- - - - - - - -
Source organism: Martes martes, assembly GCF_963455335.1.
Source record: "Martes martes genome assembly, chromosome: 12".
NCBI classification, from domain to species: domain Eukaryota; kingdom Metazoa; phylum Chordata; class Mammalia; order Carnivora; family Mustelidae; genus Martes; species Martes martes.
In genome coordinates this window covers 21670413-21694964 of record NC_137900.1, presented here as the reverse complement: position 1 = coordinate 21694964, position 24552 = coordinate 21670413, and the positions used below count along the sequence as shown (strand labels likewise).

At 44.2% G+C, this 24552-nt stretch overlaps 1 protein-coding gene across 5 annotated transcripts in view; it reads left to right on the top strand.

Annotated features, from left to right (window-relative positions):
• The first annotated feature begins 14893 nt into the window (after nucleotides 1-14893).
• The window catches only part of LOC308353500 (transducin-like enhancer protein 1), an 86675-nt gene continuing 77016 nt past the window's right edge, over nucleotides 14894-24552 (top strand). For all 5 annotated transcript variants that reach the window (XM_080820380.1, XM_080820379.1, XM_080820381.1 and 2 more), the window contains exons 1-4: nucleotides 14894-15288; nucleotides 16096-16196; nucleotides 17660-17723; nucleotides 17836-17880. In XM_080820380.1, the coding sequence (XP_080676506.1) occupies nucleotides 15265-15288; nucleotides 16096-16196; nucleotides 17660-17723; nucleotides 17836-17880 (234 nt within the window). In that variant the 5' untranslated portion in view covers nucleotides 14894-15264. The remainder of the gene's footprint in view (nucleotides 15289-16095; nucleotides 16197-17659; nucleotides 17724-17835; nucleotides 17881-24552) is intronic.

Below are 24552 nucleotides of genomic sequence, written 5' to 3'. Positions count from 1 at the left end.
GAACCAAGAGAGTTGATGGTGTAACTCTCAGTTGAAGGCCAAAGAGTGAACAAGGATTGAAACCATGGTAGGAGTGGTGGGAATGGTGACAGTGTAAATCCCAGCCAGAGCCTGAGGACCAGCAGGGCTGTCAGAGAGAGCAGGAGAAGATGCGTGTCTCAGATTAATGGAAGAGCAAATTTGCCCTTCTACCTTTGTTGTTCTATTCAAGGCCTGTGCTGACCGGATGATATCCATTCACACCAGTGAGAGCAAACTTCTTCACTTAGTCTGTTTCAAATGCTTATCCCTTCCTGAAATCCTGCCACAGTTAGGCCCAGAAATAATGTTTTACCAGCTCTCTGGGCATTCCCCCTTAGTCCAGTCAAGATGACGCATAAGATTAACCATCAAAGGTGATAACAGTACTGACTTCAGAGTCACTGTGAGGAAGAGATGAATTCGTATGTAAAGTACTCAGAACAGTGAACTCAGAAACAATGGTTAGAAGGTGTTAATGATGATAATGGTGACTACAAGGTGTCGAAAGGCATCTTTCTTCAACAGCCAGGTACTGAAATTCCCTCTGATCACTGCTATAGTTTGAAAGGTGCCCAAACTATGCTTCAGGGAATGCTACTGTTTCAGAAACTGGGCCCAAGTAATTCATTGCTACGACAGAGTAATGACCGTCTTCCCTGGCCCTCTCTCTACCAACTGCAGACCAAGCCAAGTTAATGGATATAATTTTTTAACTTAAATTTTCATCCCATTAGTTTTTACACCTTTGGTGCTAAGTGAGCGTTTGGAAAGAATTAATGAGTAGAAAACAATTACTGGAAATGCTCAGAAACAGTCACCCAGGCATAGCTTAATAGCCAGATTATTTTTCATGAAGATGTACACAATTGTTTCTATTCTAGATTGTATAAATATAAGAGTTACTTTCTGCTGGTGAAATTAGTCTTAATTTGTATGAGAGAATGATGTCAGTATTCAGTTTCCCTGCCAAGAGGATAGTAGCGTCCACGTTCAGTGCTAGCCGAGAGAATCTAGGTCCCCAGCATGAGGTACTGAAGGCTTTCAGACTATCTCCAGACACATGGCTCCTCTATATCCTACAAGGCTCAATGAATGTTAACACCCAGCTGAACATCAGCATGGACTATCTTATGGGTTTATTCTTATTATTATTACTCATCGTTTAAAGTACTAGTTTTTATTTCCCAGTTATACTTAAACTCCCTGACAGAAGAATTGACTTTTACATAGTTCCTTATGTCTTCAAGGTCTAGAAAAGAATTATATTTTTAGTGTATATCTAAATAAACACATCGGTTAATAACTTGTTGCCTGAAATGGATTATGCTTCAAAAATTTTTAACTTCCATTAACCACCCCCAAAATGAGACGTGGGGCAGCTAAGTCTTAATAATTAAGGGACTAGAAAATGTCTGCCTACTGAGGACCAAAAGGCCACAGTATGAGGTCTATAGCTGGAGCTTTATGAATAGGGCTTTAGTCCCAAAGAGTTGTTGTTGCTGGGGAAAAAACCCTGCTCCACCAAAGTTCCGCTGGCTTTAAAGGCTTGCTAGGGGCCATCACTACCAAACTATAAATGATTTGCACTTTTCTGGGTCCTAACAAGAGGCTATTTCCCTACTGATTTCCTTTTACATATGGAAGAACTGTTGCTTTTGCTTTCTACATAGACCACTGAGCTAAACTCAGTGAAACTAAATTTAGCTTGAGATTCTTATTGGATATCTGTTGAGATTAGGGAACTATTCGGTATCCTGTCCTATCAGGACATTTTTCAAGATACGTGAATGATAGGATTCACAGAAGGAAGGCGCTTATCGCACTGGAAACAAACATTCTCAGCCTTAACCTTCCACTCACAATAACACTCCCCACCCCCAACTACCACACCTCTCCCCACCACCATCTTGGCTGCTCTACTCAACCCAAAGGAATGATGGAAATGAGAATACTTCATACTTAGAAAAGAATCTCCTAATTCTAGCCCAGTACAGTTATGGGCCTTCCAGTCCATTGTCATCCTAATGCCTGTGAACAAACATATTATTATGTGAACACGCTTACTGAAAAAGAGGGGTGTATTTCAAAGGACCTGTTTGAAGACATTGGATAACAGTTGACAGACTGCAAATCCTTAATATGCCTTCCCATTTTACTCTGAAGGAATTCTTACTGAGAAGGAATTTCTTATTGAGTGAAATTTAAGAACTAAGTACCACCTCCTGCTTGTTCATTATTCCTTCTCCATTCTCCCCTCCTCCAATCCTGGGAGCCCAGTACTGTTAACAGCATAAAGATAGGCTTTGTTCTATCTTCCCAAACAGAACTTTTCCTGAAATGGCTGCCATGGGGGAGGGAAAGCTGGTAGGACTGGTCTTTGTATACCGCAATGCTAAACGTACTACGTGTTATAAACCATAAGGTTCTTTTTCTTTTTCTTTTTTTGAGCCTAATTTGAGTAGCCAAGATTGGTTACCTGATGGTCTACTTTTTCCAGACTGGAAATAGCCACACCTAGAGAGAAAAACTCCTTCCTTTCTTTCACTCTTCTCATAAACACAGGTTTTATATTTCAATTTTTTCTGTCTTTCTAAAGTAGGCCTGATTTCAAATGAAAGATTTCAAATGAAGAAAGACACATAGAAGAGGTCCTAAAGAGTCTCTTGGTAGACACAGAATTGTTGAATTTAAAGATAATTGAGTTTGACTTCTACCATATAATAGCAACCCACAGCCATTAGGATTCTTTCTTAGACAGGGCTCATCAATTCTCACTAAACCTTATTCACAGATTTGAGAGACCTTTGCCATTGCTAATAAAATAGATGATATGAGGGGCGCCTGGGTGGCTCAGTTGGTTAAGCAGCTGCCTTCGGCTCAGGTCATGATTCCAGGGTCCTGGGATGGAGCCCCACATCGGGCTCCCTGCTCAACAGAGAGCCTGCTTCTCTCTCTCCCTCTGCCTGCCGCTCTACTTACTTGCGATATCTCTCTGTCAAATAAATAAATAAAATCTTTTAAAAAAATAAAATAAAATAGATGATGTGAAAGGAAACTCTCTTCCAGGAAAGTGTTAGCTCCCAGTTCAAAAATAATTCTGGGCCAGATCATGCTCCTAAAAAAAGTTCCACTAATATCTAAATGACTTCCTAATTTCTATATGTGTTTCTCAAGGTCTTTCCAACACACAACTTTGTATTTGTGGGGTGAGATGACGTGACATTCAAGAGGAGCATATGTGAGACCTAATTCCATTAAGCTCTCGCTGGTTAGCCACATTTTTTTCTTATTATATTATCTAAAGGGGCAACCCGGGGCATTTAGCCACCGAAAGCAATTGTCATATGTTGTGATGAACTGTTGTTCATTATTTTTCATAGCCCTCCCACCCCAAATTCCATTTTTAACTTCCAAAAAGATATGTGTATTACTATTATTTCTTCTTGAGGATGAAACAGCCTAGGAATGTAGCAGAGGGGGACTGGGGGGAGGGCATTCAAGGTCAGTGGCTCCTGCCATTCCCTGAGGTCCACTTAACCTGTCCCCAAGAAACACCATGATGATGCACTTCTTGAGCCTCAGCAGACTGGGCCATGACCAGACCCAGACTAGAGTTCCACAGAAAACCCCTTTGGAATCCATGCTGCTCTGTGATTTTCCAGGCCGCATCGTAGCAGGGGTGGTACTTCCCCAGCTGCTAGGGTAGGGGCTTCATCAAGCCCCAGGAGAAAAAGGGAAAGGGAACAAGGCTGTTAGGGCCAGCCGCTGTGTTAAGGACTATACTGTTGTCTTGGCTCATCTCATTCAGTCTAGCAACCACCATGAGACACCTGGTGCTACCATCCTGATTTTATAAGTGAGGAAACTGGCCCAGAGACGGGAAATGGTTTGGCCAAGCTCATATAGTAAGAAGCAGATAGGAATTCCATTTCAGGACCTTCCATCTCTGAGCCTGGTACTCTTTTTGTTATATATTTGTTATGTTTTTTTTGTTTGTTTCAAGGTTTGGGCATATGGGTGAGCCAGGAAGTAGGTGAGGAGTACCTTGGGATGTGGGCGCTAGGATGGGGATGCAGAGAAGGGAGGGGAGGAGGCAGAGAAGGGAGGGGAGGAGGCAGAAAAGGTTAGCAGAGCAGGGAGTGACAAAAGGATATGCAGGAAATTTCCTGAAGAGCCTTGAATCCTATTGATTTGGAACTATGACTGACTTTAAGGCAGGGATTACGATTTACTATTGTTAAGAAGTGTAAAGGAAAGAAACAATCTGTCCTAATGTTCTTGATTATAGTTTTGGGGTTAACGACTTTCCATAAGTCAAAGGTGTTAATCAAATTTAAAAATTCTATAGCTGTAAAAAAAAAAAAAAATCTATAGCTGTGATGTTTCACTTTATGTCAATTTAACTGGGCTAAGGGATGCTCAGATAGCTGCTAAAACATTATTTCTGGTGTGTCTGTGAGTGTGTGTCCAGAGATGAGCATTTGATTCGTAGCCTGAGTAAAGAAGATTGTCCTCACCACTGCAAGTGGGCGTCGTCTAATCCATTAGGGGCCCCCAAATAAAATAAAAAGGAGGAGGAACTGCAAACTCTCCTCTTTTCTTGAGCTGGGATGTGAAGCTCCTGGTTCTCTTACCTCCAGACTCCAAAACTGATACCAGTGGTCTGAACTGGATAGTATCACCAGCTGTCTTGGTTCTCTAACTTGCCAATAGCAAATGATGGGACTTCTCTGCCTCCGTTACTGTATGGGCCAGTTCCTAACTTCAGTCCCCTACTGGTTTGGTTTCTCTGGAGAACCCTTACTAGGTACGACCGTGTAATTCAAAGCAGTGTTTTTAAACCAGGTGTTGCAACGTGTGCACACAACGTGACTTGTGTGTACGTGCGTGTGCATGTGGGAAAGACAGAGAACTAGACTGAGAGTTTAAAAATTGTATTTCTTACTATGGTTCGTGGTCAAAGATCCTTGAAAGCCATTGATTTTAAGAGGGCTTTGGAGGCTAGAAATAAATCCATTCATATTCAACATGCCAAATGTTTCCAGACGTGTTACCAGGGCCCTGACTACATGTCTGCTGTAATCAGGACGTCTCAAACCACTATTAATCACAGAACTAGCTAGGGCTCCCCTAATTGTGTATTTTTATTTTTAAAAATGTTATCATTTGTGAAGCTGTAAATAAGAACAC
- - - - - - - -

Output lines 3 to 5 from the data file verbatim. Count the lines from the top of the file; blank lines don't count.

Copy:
NCBI classification, from domain to species: domain Eukaryota; kingdom Metazoa; phylum Chordata; class Mammalia; order Carnivora; family Mustelidae; genus Martes; species Martes martes.
In genome coordinates this window covers 21670413-21694964 of record NC_137900.1, presented here as the reverse complement: position 1 = coordinate 21694964, position 24552 = coordinate 21670413, and the positions used below count along the sequence as shown (strand labels likewise).

At 44.2% G+C, this 24552-nt stretch overlaps 1 protein-coding gene across 5 annotated transcripts in view; it reads left to right on the top strand.